continue to disagree about not only the core nature of the mission,
                          but also the sequence.

                          Thanks again for sharing your link.

                          Gordon Raynal
                          Inman, SC
                          >



                          [Non-text portions of this message have been removed]
                        • Ronald Price
                          ... Gordon, That¹s not too dissimilar from Mt 10:5b. ... That may be so, but I think Jesus had enough problems trying to find God¹s solution for his
                          Message 12 of 20 , Feb 11, 2011
                            Gordon Raynal wrote:

                            > I think the initiation and praxis was regional (again Galilee, the region of
                            > Tyre-Sidon, Herod Philips domain, Samaria and Judea).
                            >
                            Gordon,

                            That¹s not too dissimilar from Mt 10:5b.

                            > But I think Jesus understood quite well
                            > the implication of Torah and the Prophets.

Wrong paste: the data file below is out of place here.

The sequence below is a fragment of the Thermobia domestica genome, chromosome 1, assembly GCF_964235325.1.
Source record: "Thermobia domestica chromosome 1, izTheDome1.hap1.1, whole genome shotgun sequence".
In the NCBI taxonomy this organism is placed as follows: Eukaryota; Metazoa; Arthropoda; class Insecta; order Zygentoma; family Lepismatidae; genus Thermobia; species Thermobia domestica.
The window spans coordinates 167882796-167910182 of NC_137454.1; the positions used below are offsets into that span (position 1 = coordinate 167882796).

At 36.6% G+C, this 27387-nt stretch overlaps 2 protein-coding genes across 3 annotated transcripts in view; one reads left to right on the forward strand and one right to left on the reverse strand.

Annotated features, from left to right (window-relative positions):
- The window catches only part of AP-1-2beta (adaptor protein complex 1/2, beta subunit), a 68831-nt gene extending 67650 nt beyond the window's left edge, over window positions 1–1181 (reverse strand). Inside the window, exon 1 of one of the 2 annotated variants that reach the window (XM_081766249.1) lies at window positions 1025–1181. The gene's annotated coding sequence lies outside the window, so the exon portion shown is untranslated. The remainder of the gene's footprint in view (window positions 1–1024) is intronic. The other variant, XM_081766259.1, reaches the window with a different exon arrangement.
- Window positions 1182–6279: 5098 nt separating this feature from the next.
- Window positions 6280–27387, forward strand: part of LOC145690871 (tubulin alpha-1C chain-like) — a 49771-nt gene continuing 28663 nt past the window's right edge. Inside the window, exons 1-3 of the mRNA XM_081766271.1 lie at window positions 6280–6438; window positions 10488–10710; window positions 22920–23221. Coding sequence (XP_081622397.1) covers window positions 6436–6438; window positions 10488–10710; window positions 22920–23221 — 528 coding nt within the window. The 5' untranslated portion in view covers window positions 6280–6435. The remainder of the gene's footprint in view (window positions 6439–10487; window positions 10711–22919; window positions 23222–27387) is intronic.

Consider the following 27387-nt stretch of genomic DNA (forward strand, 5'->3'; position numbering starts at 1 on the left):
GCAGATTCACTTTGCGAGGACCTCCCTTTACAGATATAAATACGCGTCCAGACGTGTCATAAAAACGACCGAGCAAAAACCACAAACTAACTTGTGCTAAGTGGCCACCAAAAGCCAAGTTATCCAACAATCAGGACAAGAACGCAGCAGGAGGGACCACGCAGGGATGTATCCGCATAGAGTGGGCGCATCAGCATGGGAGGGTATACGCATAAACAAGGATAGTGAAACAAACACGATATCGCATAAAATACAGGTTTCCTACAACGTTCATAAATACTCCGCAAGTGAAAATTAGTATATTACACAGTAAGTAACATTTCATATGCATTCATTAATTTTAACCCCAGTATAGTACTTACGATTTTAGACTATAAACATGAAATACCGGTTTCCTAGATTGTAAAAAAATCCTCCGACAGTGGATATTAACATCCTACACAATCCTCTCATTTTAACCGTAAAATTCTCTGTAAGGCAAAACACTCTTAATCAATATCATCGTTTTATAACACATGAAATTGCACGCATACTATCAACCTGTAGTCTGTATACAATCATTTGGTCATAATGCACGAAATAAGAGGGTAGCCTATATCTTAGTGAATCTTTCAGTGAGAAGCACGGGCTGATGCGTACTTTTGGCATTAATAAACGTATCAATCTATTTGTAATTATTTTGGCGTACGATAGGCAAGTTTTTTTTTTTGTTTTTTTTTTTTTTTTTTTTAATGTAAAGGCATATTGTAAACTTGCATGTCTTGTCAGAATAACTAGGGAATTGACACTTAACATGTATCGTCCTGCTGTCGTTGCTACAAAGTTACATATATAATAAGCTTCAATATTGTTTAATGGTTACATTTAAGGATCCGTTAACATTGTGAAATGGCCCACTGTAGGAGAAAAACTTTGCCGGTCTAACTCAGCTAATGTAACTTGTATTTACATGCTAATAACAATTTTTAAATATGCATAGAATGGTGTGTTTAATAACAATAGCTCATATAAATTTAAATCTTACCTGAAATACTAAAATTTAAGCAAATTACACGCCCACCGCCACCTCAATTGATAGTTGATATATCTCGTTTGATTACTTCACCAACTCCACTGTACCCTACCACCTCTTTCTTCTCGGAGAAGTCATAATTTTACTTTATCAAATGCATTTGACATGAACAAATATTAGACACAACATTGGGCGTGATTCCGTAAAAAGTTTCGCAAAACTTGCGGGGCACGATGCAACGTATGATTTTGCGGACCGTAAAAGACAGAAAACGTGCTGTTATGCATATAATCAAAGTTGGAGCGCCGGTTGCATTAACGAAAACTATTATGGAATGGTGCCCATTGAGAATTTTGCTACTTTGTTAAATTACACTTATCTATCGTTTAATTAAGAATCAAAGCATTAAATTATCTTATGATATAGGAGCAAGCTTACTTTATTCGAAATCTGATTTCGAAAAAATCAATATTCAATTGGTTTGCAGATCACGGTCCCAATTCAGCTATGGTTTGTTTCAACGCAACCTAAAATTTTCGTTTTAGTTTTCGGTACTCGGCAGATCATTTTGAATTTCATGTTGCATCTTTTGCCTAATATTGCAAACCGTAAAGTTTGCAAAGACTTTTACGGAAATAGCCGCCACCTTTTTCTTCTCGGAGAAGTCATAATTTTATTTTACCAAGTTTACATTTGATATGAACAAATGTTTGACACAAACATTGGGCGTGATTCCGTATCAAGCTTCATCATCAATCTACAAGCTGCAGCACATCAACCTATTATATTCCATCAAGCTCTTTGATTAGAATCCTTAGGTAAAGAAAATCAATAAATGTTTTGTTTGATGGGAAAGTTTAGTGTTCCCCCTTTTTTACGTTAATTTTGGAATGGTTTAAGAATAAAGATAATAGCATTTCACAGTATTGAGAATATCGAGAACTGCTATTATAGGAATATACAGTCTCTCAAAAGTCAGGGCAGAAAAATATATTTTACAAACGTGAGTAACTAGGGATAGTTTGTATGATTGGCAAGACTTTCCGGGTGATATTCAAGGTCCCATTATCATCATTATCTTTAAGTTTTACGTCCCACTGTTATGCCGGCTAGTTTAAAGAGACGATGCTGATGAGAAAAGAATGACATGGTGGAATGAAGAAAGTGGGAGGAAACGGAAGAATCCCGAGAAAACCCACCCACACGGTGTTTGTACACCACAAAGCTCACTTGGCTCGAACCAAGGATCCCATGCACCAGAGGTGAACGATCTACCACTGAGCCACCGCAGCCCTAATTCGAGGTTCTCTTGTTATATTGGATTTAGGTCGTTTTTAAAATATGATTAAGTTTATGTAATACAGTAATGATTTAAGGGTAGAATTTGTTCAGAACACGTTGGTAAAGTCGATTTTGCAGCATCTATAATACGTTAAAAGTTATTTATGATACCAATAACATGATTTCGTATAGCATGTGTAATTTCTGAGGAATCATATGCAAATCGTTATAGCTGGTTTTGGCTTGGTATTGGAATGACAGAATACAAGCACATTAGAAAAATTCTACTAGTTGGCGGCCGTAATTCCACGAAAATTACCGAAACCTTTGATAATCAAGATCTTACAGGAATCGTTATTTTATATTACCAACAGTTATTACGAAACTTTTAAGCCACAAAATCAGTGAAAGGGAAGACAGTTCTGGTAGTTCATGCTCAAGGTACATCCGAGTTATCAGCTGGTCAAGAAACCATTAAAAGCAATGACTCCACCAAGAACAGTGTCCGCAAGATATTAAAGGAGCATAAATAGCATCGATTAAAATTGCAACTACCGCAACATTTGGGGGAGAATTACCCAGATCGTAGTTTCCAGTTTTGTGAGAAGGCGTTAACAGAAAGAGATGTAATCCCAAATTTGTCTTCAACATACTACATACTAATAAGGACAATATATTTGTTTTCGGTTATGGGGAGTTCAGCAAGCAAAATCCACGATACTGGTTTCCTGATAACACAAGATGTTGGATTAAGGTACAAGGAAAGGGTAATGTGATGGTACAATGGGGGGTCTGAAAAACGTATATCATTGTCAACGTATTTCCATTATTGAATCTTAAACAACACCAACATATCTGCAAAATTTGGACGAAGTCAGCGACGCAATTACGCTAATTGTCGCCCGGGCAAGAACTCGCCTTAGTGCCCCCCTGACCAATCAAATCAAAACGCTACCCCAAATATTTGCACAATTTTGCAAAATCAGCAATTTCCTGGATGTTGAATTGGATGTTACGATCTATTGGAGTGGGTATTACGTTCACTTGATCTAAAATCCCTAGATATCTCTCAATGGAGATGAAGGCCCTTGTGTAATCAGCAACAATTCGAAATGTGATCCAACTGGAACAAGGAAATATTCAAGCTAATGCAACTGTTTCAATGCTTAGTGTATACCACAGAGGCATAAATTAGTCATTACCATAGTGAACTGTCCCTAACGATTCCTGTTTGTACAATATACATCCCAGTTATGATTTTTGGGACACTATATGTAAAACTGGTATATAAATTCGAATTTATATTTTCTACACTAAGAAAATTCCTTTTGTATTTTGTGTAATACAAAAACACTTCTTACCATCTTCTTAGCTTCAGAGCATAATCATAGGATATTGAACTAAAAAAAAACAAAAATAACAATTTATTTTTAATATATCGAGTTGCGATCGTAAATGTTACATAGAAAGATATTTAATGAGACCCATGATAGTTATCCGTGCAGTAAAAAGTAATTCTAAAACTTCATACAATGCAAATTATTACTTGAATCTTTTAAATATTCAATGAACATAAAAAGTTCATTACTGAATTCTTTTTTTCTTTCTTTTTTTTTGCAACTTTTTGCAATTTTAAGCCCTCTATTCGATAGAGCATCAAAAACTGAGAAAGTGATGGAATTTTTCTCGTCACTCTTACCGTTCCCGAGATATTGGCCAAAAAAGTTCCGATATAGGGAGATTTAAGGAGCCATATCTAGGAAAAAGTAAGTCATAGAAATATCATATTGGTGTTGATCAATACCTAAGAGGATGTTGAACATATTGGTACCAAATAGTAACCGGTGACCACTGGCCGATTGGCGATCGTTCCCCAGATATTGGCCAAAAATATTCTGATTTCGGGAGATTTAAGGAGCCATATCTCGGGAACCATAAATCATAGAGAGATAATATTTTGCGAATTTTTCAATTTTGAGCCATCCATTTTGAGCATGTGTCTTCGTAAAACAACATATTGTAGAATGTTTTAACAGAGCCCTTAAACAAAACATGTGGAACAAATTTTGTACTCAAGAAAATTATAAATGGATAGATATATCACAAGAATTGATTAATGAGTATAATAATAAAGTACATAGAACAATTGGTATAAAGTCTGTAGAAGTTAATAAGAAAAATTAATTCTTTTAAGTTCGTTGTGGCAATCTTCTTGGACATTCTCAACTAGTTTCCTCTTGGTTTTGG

>
                            That may be so, but I think Jesus had enough problems trying to find God¹s
                            solution for his compatriots. If he thought that the imminent arrival of the
                            kingdom would affect the whole world, it was surely a secondary effect. If I
                            remember correctly, the restoration of Israel was assumed to be first in the
                            prophetic pronouncements.

                            > So, a plain statement is in the text is changed on the basis of "an
                            > indication" outside the text?

                            I¹m not so much changing the text as trying to reconstruct the underlying
                            text, and I may not have got all the wording exactly right. Anyway, here is
                            another try at my reasoning.